She’s speaking from experience: In 2001, she owed $100,000 on credit cards, and she paid them all off within three years. She says she had one advantage. “I hadn’t missed a payment in 20-something years,” she says. This track record helped her negotiate double-digit interest rates to single digits, in one case cutting an interest rate to 4.9 percent from 16 percent. “A bank would rather get some interest from you than get 0 percent by [you] defaulting,” she says.

Tread Carefully Around Debt Management and Debt Settlement
Know the difference between a “debt management” organization and a “debt settlement” company that offers legal and financial services, says Darryl Dahlheimer, program director at LSS (Lutheran Social Service) Financial Counseling in Minneapolis, Minn. The former category includes non-profit organizations that belong to the National Foundation for Credit Counseling, while the latter is made up of for-profit companies. Confusing the two could cost thousands of dollars.

The practices of debt settlement companies have frequently been the target of consumer complaints and warnings from regulators. Earlier this year, Dahlheimer says, one of his clients heard about a debt settlement company on the radio. He was instructed to stop paying his creditors so the company could offer a reduced lump sum. He made seven payments of $400 a month, yet no accounts have been settled, and the company has charged him a $2,100 fee. “Unfortunately, this is common,” Dahlheimer says.

Debt management programs aren’t completely seamless for consumers, either: When you enter a debt management plan, that fact can be reported to credit agencies, hurting your credit score. But when payments are made on time through a program, that can also help rebuild credit scores.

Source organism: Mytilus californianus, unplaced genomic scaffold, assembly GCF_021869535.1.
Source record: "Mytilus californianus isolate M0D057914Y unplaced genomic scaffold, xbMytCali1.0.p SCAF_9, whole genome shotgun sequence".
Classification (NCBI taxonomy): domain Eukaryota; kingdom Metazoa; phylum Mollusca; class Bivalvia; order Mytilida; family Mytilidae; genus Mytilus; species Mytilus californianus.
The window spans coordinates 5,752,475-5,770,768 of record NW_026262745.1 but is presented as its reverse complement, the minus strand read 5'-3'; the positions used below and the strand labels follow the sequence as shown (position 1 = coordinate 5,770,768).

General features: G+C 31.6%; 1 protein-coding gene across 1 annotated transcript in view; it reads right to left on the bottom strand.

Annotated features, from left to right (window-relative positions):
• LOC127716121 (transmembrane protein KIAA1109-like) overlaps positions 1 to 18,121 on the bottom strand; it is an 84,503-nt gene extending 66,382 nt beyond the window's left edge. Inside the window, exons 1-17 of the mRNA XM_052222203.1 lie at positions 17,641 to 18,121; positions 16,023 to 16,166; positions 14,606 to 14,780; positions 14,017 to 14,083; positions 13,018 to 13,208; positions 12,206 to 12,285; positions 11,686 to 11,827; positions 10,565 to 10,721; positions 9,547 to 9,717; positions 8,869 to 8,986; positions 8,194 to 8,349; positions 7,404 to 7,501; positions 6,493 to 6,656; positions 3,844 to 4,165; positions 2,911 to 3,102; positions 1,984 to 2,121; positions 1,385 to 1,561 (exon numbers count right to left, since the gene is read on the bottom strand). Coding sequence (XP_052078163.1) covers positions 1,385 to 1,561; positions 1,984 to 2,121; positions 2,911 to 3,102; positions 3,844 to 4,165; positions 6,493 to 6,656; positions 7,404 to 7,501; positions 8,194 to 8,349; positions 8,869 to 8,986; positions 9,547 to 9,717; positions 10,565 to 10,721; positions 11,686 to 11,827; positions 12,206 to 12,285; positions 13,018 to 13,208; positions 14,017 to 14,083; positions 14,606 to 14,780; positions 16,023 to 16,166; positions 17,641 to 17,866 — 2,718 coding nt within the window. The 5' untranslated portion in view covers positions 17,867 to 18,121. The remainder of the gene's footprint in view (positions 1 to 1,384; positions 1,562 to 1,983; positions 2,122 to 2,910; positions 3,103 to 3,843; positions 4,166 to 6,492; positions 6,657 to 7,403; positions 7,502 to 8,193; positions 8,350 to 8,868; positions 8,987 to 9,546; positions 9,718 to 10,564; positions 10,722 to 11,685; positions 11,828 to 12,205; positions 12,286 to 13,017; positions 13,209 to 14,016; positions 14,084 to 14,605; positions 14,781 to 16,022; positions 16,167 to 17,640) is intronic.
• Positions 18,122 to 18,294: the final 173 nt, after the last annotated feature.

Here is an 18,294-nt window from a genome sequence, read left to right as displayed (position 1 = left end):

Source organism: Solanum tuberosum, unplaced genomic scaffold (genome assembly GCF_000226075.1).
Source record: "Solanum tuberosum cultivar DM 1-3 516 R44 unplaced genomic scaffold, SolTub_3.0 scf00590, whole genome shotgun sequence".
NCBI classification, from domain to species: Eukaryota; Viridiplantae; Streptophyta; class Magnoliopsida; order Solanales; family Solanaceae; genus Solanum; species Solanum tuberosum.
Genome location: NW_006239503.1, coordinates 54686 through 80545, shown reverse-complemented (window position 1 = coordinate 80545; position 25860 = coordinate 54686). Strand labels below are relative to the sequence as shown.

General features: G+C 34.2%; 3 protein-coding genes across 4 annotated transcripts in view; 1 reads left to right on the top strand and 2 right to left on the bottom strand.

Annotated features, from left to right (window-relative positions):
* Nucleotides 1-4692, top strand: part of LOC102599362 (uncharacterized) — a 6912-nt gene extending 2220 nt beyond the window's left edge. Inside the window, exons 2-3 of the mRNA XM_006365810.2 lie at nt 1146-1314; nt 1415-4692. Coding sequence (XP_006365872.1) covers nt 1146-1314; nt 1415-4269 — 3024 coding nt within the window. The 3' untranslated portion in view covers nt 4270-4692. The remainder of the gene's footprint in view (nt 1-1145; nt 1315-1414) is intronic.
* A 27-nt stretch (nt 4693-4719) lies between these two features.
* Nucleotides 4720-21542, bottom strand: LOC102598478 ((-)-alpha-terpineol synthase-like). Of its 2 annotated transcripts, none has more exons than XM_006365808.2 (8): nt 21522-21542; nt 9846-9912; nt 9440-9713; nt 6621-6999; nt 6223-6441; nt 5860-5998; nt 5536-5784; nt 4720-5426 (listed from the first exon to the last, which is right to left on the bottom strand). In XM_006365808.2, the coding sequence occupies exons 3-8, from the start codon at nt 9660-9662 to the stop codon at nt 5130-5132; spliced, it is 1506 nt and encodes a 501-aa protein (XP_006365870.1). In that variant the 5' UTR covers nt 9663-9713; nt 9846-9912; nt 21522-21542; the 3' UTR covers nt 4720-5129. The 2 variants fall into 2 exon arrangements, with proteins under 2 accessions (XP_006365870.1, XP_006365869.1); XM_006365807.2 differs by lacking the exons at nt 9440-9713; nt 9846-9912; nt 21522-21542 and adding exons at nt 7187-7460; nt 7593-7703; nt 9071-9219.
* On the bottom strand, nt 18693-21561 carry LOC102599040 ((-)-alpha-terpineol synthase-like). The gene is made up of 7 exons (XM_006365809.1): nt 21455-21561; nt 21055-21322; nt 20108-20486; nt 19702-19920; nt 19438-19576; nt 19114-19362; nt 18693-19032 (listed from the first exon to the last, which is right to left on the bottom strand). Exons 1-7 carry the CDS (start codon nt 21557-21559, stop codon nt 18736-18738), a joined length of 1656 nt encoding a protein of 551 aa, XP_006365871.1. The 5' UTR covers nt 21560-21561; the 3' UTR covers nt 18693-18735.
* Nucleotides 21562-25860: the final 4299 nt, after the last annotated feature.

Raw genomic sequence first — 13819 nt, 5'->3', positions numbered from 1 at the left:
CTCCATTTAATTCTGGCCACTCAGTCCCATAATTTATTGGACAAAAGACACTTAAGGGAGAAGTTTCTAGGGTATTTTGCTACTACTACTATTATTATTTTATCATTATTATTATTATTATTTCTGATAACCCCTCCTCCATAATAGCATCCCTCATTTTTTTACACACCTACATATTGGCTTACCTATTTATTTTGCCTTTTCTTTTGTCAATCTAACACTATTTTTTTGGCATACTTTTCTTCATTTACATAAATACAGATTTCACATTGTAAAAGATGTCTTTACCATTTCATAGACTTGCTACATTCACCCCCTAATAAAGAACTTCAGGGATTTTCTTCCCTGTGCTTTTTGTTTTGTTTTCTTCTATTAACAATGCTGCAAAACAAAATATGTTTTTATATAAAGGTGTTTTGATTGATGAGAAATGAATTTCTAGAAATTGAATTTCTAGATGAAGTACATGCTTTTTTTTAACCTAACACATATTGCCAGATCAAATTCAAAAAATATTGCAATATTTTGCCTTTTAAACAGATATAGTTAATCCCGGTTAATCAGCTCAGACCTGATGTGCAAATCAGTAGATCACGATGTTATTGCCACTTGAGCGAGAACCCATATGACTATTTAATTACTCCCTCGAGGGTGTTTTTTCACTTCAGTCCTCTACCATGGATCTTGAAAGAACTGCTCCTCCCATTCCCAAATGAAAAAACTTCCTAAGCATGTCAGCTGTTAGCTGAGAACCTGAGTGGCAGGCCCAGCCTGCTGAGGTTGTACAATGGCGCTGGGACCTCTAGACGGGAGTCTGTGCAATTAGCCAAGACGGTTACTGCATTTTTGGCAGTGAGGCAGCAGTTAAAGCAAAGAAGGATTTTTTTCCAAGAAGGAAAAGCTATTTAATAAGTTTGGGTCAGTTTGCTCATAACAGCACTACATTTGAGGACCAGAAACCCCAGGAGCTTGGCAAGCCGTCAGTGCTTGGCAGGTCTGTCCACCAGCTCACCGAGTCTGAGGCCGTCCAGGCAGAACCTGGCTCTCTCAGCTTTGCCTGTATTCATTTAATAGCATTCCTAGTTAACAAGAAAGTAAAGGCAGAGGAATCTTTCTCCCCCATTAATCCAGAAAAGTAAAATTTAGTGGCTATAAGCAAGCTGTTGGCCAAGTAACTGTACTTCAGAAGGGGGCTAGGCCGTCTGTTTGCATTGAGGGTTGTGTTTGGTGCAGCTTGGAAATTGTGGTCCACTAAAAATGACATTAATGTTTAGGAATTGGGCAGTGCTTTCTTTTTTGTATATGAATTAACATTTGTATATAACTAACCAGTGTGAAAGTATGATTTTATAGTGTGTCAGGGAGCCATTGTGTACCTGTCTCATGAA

Student Loan Forgiveness for Public Employees
Student-debt holders who work in public service, for the government or a non-profit, or who want such a job, should find out whether they’re eligible for debt forgiveness. Under the government’s Public Service Loan Forgiveness Program, borrowers in public service jobs may qualify for forgiveness of the remaining balance of their Direct Loans after making 120 qualifying payments on those loans. (Direct Loans are so-called because the loan comes direct from the Department of Education.) 

A person with $150,000 in federal student loans at 6.875 percent with a $40,000-a-year job who owes $281 a month in student-loan payments could save $321,000 in principal and interest payments by committing to public service for 10 years, says Demetrios Sourmaidis, CFO at StudentDebtRelief, which counsels borrowers on student loan programs. “People are empowered when they know their options.”

Refinance Debt to Get Lower Interest Rates
“People compartmentalize debt,” says Kenneth Lin, CEO of personal finance site CreditKarma.com. “They think of mortgage debt as very distinct from their credit cards and auto loans.” He suggests consolidating your loans, but only if you can do so at a lower interest rate. Your home loan could also help you manage your other debt. 

Most mortgages have an interest rate of 5 percent or less, while student loan debt might be closer to 8 percent, auto loans could be as high as 7 percent and credit card debt could range from the teens to 20 percent or more. It might be worth paying off hefty credit card bills or unexpected medical debt by borrowing money against your home through a home-equity loan refinancing (you can do this if you’ve built up equity in the home, or if its value has risen since you bought it). But Lin warns that you should only do this if you’re 100 percent sure you’re not putting your home at risk.

Even auto loans can be renegotiated. “Most people understand that you can refinance your mortgage, but they don’t understand that you can refinance your auto loan,” Lin says. “They only think about financing after they leave the dealer’s lot.”

Quentin Fottrell is a personal finance reporter for MarketWatch based in New York. You can follow him on Twitter @quantanamo. This article originally appeared on MarketWatch.com and is reprinted by permission from Marketwatch.com, ©2014 Dow Jones & Co. Inc. All rights reserved.